―That's quite funny for a start (laughs). So when was it that you were sure you wanted to pursue work in manga?

Well, you know, for one time I did completely quit writing manga. For about two and a half years after graduating college, I wasn't writing any manga and, in fact, I was hardly working at all. But then when I had to think about making a living, I realized that the only thing I could really do was write manga. And that was the first time I considered becoming a professional manga artist.

―That's certainly later than most people would expect. I also wanted to ask, from where do you draw inspiration for your stories?

Well, "Love My Life" took form when I happened to borrow a book from a series by Francesca Lia Block - a popular writer of young adult novellas - from my local library and I loved it. I thought the story itself was so cute, and it set a light bulb off.

―Was that story also lesbian-themed?

A lot of topics come out in that story - and they are all thrown together. They involve gays, lesbians, the young, the old, and more. It was the kind of book that just by reading it, your attitude and view of the world is refreshed since you witness all the characters doing their best to get something positive out of life despite their own troubles. And there's no separate treatment of sexual minorities; they're included in the story just as everybody else is. After reading that book, the initial story for "Love My Life" came to me in a flash. And I began to put it to paper right then.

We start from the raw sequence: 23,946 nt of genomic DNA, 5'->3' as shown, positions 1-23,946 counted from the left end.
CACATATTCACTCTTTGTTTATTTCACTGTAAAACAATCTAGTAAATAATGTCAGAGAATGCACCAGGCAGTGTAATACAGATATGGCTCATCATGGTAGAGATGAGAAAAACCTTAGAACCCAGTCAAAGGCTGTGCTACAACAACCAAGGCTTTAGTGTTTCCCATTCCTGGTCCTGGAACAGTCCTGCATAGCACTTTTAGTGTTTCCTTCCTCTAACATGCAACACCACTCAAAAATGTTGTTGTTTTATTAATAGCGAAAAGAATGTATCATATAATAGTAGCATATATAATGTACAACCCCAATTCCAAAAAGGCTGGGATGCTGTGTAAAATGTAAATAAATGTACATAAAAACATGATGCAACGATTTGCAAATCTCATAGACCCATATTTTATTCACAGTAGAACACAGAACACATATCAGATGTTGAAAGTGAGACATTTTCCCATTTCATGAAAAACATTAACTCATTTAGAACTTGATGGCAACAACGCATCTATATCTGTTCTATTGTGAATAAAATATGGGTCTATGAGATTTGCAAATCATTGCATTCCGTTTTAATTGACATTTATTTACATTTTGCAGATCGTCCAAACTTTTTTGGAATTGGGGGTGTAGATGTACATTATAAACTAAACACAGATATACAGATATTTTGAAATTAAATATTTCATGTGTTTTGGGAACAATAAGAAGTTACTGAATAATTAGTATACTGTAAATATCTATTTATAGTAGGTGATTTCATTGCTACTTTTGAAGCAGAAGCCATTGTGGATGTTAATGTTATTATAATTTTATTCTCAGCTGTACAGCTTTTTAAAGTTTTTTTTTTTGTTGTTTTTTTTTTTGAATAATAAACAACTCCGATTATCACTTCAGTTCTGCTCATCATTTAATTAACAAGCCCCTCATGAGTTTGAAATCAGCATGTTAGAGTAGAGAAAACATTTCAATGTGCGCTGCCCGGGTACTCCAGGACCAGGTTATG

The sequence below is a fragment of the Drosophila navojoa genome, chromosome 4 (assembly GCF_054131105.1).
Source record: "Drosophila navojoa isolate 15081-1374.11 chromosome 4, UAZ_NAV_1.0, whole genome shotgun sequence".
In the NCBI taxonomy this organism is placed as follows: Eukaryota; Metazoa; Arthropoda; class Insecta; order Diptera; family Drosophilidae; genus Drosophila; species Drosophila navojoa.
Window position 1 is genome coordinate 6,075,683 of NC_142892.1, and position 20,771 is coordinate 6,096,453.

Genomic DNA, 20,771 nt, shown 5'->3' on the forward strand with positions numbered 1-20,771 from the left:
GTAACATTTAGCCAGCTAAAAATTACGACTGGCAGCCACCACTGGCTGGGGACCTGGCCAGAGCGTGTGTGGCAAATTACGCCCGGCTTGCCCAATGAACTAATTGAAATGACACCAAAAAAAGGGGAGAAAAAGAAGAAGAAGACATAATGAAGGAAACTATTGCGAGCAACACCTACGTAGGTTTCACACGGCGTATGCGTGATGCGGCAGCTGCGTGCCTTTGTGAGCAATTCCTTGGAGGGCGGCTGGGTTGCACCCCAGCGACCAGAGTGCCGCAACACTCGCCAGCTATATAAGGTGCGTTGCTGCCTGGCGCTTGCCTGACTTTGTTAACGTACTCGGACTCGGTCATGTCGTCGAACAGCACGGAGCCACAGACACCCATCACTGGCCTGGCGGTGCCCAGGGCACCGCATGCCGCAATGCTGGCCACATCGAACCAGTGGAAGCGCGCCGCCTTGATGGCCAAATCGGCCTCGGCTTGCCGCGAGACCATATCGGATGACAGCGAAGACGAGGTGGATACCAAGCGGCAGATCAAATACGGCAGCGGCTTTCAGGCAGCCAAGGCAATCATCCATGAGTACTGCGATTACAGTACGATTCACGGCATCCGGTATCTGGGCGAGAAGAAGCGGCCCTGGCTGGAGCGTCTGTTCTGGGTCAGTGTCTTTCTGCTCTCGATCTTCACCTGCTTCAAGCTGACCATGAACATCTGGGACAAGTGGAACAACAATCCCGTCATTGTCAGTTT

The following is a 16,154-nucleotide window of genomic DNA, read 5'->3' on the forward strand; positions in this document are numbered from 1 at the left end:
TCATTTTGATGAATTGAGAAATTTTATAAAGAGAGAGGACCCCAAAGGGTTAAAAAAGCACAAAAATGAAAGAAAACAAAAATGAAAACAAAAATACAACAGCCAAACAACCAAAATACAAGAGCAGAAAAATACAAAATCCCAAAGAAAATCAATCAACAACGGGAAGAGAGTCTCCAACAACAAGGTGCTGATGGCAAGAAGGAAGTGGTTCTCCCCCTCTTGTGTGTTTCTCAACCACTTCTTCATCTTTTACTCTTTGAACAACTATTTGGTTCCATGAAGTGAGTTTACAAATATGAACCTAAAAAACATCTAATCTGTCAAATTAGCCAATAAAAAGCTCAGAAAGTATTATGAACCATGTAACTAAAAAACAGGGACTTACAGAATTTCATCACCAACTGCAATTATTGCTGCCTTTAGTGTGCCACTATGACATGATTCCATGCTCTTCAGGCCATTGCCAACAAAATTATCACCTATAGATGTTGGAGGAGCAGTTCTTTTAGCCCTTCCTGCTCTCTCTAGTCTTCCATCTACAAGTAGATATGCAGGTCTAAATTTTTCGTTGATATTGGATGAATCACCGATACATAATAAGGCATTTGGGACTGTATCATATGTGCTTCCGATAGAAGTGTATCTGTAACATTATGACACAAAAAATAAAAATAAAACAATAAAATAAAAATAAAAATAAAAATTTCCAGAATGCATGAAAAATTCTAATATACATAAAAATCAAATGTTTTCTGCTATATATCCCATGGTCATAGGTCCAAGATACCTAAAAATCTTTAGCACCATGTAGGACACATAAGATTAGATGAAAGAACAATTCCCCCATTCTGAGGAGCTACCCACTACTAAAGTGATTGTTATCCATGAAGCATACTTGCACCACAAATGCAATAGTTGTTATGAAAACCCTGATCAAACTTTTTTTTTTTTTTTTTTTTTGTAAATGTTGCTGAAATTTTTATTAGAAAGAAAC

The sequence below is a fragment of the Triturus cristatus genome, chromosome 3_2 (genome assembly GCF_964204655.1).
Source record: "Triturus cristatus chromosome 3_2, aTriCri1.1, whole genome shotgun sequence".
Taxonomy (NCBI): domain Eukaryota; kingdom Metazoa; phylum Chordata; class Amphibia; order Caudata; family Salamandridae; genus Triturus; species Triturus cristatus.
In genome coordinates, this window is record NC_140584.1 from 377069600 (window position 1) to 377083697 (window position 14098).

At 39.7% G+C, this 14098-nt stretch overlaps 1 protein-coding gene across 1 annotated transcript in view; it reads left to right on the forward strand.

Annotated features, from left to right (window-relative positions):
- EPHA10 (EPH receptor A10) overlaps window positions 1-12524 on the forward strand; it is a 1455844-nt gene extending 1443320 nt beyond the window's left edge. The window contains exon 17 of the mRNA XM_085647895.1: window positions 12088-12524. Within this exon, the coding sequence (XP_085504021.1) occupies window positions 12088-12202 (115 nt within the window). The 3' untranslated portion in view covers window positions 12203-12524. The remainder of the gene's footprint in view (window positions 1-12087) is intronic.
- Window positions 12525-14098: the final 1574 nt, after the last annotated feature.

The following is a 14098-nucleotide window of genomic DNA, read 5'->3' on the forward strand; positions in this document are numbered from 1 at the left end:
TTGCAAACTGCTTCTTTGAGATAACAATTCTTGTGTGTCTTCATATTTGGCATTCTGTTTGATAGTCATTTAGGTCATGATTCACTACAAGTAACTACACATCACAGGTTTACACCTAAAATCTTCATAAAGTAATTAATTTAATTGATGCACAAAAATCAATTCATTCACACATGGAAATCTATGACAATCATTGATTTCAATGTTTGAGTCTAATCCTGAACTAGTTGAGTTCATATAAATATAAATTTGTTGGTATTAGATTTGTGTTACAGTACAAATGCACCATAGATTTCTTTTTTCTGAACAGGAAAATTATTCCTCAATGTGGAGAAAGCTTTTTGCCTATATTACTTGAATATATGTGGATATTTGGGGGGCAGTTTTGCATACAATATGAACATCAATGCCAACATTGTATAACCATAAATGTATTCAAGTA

―The theme for your manga was something slightly taboo, which we don't normally come across; did your editor get back to you with any particular commentary on that?

As a matter of fact, it was the editors that had suggested I try writing a girl-loves-girl kind of story to begin with - and that had been the operative start to creating "Love My Life" (laughs). Looking back, after my hiatus from manga-writing, I had a chance to work with Feel Young magazine and, as fate would have it, I had in fact produced another lesbian-themed piece for them in the past.

―Why was that? Were such stories popular at the time?

I don't really remember much about the time, but I'm not the kind of person to write about something just because it's popular (laughs). The story "Miyuki", contained within the collection Sweet Lovin' Baby, was the most popular of my pieces from 10 years before, so when I had a chance to work with Feel Young again a decade later, they suggested that I try writing a girl-loves-girl kind of story once more.

―Early on, why do you think lesbian-themes resonated so well with your readers? It seems interesting to me that a love story taking place between two women would be so popular with a straight, mainstream audience.

Well, to hear it put that way, I'd have to agree. But I never really got into asking why it had done so well. I just simply figured it was a good thing (laughs). Since I personally wasn't in the best shape when "Miyuki" was released, I actually thought that I hadn't done a good job illustrating it and even forgot what sort of story it was that I had written. Looking back at the time, I think that Rieko Matsuura's Natural Woman triggered me to write "Miyuki". But anyhow, my editor had made a sincere suggestion to me so I thought I'd go ahead and consider it.


copyright Ebine Yamaji 'Sweet Lovin' Baby'/Shodensha Feel Comics

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translated by rayna rusenko